[…]

  function databaseTodosDelete(id, callback) {
    var transaction = db.transaction(['todo'], 'readwrite');
    var store = transaction.objectStore('todo');
    var request = store.delete(id);
    transaction.oncomplete = function(e) 
      callback();
    ;
    request.onerror = databaseError;
  }

}());

We’ve made the following enhancements:

  • We’ve added a new event handler (onClick) that listens to click events and checks whether the target element has an ID attribute. If it has one, then it converts that back into an integer with parseInt, calls databaseTodosDelete with that value and, if the item is successfully deleted, re-renders the to-do list following the same approach that we took in step 6.
  • We’ve enhanced the todoToHtml function so that every to-do item is outputted with an ID attribute, set to its timeStamp.
  • We’ve added a new function, databaseTodosDelete, which takes that timeStamp and a callback, deletes the item and then runs the callback.

Our to-do app is basically feature-complete. We can add and delete items, and it works in any browser that supports WebSQL or IndexedDB (although it could be a lot more efficient).

Almost There

Have we actually built an offline-first to-do app? Almost, but not quite. While we can now store all data offline, if you switch off your device’s Internet connection and try loading the application, it won’t open. To fix this, we need to use the HTML5 Application Cache14.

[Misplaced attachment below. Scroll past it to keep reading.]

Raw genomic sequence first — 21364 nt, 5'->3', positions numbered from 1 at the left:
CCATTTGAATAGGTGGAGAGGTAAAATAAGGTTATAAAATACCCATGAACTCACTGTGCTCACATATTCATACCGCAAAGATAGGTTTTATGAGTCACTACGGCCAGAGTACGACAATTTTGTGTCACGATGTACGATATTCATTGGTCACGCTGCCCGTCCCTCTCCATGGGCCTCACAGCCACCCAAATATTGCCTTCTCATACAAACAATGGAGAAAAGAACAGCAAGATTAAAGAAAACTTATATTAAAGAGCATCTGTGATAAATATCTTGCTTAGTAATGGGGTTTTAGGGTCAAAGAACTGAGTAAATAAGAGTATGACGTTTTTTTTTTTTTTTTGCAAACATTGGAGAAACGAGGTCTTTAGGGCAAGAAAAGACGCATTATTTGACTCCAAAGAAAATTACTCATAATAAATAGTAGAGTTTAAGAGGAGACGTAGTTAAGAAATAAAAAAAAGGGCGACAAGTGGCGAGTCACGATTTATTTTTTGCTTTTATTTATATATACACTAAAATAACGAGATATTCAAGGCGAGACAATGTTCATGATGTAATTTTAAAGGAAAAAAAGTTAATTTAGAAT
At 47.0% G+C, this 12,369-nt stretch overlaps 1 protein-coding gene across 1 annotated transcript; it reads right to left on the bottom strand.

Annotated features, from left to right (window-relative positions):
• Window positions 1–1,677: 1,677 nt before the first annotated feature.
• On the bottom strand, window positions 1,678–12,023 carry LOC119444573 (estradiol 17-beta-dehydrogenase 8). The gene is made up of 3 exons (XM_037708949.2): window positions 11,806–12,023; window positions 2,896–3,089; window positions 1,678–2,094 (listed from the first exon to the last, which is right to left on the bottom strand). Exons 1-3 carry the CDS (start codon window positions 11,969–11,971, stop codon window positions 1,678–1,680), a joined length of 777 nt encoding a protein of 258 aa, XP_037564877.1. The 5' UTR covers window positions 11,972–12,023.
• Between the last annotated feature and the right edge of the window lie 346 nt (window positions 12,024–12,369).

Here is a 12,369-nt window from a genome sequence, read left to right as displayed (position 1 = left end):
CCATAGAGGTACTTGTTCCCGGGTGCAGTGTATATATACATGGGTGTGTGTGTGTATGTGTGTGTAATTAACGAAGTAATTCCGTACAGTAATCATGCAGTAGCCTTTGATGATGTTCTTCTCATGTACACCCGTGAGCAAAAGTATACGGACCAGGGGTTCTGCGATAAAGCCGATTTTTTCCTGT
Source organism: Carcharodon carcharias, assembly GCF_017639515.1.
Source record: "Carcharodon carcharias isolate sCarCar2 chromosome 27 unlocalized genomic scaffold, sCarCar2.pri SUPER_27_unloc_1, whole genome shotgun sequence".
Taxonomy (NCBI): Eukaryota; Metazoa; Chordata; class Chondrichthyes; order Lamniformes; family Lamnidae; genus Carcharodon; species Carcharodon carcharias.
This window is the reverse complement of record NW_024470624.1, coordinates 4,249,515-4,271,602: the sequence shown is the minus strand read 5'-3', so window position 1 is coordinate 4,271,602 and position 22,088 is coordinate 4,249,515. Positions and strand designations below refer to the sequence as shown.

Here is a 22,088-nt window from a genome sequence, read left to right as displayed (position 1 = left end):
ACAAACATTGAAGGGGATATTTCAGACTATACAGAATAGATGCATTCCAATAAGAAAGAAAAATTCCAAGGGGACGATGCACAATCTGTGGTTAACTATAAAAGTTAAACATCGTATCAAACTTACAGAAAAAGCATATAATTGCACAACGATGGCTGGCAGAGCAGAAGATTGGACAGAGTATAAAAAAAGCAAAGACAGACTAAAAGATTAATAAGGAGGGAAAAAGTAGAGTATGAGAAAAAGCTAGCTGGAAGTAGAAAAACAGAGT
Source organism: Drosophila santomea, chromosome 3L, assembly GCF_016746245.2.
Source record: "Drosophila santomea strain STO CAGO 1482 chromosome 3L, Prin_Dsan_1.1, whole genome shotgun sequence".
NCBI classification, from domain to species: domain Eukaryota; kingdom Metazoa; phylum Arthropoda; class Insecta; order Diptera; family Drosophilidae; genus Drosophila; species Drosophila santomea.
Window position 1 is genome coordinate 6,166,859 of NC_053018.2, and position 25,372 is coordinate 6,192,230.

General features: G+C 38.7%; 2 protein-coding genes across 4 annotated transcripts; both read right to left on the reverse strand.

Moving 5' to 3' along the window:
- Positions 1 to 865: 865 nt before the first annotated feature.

Warning

  • While HTML5 Application Cache works reasonably well for a simple single-page application like this, it doesn’t always. Thoroughly research how it works15 before considering whether to apply it to your website.
  • Service Worker16 might soon replace HTML5 Application Cache, although it is not currently usable in any browser, and neither Apple nor Microsoft have publicly committed to supporting it.

8. Truly Offline

To enable the application cache, we’ll add a manifest attribute to the html element of the web page.

/index.html

<!DOCTYPE html>
<html manifest="./offline.appcache">
[…]

Then, we’ll create a manifest file, which is a simple text file in which we crudely specify the files to make available offline and how we want the cache to behave.

/offline.appcache

CACHE MANIFEST
./styles.css
./indexeddb.shim.min.js
./application.js

NETWORK:
*

The section that begins CACHE MANIFEST tells the browser the following:

  • When the application is first accessed, download each of those files and store them in the application cache.
  • Any time any of those files are needed from then on, load the cached versions of the files, rather than redownload them from the Internet.

The section that begins NETWORK tells the browser that all other files must be downloaded fresh from the Internet every time they are needed.

Success!

We’ve created a quick and simple to-do app17 that works offline and that runs in all major modern browsers, thanks to both IndexedDB and WebSQL (via a polyfill).